Depression Cherry

Review of Beach House album 'Depression Cherry'

Our Rating


Depression Cherry is Beach House’s fifth album, and, by this point, fans know exactly what to expect from the Baltimore duo. The songs will be beautifully produced and wonderfully pretty, with singer Victoria Legrand’s solemn, sonorous croons looming over dreamy arrangements marked by droning organs, steady mid-tempo beats, and Alex Scally’s chiming guitar arpeggios.

Assuming that fans were looking for more of the same, Depression Cherry doesn’t disappoint. The melodies nor the lyrics make much of a lasting impression, and there aren’t any particularly notable hooks to speak of. Instead, the vocals serve to complement the unfailingly lovely soundscapes, which seem as if they were specifically designed for slow-motion movie sequences and gazing wistfully towards the sunset.

Trying to identify any differences between this record and Beach House’s past work requires a close examination of the details. The arrangements here are perhaps a little less lush than the ones heard on 2012’s Bloom; the emphasis is on the band’s penchant for stark, lo-fi electronic beats rather than than full-bodied drums (Depression Cherry is a Casiotone-lover’s delight), and an interest in jarring shoegaze emerges on “Sparks.”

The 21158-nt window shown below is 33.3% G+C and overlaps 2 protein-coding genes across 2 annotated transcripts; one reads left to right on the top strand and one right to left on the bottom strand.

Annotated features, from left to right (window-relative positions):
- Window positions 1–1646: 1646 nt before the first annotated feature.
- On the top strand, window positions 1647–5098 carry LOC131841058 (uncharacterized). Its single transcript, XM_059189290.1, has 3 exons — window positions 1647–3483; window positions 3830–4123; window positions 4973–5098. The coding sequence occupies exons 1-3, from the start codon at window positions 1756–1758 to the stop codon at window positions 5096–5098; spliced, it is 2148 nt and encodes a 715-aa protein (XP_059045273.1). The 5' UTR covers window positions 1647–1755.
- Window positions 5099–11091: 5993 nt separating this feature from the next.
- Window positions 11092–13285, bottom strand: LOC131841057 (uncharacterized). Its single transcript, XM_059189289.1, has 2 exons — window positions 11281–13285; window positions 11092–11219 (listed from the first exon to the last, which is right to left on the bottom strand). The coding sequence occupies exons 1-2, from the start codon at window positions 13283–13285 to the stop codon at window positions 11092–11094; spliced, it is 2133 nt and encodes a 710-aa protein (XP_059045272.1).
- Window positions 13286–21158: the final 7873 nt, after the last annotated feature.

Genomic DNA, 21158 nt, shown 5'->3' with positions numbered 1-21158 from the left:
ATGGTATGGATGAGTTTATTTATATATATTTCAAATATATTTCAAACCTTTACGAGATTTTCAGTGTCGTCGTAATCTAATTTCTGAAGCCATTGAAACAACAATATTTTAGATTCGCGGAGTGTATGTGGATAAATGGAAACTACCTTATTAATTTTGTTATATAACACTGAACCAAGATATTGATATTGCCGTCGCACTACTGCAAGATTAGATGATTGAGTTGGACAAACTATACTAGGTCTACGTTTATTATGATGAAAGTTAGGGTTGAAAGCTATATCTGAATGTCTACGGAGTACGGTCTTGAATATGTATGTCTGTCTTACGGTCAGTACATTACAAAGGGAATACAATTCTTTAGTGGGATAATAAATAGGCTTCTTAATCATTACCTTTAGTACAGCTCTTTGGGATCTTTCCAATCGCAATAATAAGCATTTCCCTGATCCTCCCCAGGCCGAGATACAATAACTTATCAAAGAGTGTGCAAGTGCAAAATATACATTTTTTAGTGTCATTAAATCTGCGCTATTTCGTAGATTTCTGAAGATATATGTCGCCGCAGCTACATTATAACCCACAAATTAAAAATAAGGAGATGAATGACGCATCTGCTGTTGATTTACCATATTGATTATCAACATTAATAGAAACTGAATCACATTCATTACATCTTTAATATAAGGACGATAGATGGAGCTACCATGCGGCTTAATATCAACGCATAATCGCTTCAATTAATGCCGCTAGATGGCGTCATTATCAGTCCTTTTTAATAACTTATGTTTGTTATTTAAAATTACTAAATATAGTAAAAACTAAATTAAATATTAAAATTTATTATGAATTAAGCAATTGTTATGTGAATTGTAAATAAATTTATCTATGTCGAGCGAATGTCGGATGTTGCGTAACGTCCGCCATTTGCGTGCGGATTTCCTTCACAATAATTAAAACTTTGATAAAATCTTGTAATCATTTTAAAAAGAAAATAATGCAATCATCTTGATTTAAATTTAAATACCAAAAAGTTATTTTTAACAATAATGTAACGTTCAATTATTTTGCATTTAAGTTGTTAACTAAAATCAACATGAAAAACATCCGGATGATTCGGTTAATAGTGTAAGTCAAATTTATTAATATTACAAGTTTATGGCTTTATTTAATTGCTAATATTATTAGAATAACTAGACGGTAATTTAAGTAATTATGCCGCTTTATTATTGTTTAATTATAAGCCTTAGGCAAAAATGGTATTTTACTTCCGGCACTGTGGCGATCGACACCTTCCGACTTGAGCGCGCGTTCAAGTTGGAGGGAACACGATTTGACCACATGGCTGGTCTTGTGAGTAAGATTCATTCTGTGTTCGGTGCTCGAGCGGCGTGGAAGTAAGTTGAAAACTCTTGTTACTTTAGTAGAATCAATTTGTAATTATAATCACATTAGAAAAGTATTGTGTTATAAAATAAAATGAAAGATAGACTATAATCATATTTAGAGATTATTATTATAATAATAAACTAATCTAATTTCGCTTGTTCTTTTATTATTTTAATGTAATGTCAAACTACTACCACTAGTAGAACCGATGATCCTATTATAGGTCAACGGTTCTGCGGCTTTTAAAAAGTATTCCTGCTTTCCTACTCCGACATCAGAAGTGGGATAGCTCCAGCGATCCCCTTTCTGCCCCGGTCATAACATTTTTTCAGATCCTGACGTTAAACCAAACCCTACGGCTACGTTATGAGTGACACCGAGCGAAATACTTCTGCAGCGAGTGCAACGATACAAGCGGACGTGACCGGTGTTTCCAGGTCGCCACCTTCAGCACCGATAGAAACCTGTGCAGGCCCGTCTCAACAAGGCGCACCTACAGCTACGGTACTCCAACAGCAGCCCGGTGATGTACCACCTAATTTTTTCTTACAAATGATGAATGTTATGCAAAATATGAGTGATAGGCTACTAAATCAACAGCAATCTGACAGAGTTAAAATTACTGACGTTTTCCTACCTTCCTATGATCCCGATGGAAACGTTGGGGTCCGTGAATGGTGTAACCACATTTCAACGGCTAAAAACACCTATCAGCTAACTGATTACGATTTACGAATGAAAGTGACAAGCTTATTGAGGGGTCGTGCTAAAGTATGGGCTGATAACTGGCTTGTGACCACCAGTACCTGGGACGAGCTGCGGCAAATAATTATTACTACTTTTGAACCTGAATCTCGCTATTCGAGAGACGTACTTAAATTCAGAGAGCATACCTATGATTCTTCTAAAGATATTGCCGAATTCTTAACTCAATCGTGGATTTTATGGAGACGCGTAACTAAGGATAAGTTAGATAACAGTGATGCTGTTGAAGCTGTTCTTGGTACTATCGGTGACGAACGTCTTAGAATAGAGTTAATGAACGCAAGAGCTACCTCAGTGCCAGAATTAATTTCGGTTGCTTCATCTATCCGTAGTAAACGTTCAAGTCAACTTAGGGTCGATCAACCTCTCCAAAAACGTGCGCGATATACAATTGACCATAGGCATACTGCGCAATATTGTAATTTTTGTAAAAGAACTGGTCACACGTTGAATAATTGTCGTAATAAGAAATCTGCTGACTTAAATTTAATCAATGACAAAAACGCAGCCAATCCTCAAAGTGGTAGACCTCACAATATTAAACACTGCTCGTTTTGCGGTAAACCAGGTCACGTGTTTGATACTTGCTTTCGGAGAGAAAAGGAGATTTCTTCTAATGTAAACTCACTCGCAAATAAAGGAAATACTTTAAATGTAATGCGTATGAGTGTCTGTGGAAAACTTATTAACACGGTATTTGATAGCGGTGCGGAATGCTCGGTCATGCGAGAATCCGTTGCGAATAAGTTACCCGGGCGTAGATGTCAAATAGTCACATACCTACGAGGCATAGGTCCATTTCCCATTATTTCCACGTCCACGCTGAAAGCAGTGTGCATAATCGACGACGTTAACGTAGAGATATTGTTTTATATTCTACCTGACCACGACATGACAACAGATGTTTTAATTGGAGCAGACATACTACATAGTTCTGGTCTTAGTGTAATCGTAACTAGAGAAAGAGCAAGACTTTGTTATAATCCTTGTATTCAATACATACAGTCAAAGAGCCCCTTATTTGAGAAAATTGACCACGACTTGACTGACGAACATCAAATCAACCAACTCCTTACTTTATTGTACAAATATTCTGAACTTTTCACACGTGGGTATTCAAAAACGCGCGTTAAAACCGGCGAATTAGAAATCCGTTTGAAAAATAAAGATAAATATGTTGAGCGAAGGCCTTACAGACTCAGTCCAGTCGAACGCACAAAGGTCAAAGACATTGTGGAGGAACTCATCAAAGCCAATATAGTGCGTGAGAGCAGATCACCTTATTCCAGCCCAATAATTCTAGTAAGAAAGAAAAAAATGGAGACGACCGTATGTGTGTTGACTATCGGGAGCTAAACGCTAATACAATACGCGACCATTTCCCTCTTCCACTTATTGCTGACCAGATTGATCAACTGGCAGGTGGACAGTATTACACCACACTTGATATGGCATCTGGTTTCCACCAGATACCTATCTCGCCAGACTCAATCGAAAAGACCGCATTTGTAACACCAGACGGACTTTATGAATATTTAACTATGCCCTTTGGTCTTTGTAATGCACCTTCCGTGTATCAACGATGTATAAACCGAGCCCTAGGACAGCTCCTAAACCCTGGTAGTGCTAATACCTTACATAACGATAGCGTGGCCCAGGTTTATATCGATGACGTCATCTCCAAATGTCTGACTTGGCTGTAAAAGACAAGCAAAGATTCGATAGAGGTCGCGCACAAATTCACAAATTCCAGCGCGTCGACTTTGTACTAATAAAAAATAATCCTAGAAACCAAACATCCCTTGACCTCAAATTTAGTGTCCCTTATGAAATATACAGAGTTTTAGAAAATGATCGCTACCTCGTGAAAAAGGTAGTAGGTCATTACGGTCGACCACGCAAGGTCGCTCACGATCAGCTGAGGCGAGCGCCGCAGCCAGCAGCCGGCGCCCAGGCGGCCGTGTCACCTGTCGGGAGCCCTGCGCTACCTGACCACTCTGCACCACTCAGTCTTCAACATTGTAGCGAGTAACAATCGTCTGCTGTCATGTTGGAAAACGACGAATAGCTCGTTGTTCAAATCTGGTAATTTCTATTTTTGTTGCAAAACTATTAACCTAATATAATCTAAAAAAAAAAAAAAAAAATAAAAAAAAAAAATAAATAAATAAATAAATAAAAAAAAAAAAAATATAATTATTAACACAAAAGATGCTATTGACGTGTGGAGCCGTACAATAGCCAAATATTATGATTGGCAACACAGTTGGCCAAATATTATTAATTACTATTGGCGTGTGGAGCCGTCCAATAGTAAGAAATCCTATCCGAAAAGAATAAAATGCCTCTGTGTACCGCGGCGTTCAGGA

That song is the closest we get to a curveball on Depression Cherry, and it’s also the best of the nine songs. The guitar tones are soaked in speaker-obliterating fuzz and the keyboards, rather than favouring the usual polite prettiness, land on some tense and ugly chords. Lagrand’s vocals keep the song tied to a gently yearning melody, but the song otherwise has more bite than Beach House is known for, and it’s tempting to wish the pair would this aggressive side more frequently.

Still, when you’ve got songs as beautiful as the aching romance of “Beyond Love,” the crystalline slide guitar licks of “Space Song” or the choral swoon of “Days of Candy,” it’s hard to complain much. “PPP” is particularly touching, as Legrand adopts an affecting spoken-word delivery amidst honeyed 6/8 arpeggios. Rather than hoping for Beach House to make a bold step forward, it’s best just to appreciate the duo for what it is: an unadventurous band that has perfected a specific brand of hazy, serene dream pop and has no interest in changing.

Review By Alex Hudson